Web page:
[ExI] opinion

William Flynn Wallace foozler83 at gmail.com
Fri Oct 26 18:38:38 UTC 2018

Judith Rich Harris, who wrote the nuclear bomb The Nurture Assumption, also
wrote a book about her two female children:  No Two Alike.  Both extremely
important and interesting books.  Along the same line, Pinker's The Blank

I think it would take extreme environments to alter the power of genetics.

bill w

On Fri, Oct 26, 2018 at 12:15 PM SR Ballard <sen.otaku at gmail.com> wrote:

> And I argue that it makes little difference how they are raised.  Unisex
> toys get played with differently by boys and girls, and so on.  You can't
> take the boy out of the boy.
> bill w
> Of course there are biological differences between the sexes, but also
> within the sexes as well. And bias and socialization in children begins
> extremely early.
> For example the bias of mothers one the inclines their children can handle
> https://www.ncbi.nlm.nih.gov/m/pubmed/11063631/
> Mothers think boys are more capable, and girls less capable, but in fact
> at this point there is no difference. A series of these small deviations
> could (possibly) have a large effect after many years. But, honestly, I’m
> not sure.
> There are other pop “experiments” which show similar things as well.
> https://youtu.be/nWu44AqF0iI
> Obviously not scientifically rigorous, but you get my point.
> Then of course, some people don’t fit neatly into the male/female
> dichotomy, and I think for them, how they are raised may have a large role
> in their development. For someone like myself, if I had been raised in a
> more ‘girly’ way I might be a more feminine/girly person, rather than
> associating myself more with men. I don’t deny my biological gender, and I
> don’t consider myself trans, but I often am very happy to fit into a ‘male’
> role when available.
> In the earlier example, when the girls were touching without permission, I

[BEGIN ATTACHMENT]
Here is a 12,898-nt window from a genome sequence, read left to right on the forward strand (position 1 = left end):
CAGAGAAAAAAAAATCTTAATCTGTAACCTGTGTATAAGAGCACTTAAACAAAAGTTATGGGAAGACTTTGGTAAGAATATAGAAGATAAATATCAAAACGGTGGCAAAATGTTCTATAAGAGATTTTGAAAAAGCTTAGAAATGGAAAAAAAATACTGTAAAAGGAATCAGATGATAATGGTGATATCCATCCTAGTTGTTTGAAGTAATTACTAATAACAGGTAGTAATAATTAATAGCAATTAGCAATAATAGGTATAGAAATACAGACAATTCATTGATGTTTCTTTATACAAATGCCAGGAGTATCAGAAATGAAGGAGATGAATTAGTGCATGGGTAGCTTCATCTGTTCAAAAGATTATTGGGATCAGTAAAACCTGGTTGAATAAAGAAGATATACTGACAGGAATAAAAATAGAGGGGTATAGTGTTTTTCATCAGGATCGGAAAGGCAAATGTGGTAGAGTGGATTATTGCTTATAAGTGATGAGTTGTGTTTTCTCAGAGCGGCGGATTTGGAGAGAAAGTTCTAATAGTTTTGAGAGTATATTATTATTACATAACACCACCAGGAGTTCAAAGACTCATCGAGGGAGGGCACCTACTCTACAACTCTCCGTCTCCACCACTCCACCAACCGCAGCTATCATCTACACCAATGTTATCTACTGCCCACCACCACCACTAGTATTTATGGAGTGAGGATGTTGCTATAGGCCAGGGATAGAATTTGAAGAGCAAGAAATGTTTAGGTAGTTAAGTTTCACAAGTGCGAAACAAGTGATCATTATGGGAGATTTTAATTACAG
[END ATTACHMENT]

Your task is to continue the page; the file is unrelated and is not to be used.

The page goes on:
> have similar stories of things boys did to me throughout school. I was
> never particularly bothered by it, and truth be told, enjoyed it usually.
> I think it depends, really. The socialization between men and women is
> usually extremely different, so it is difficult to know how much is innate
> and how much is socialization. There is definitely some social component,
> but is it 1/5 of what we see, or is it 4/5? I’m not sure.
> In regards to the boy with the botched circumcision, he ‘somehow’ always
> knew he was a boy... well, his parents knew. Humans can pick up on very
> subtle things, especially over a long period of time. His parents reaction
> to his behavior was probably colored by this as well. We can’t know for
> sure.
> One thing that interests me, but is basically forbidden discourse nowadays
> in feminist circles, are research into the ‘gendering’ of brains and their
> structures. For example that those who are attracted to men have a certain
> brain region which can show this, or those attracted to women, regardless
> of biological sex. To me this is interesting, as more “gendered” structures
> may be found in the future, which might help us understand “unusual”
> circumstances.
> SR Ballard
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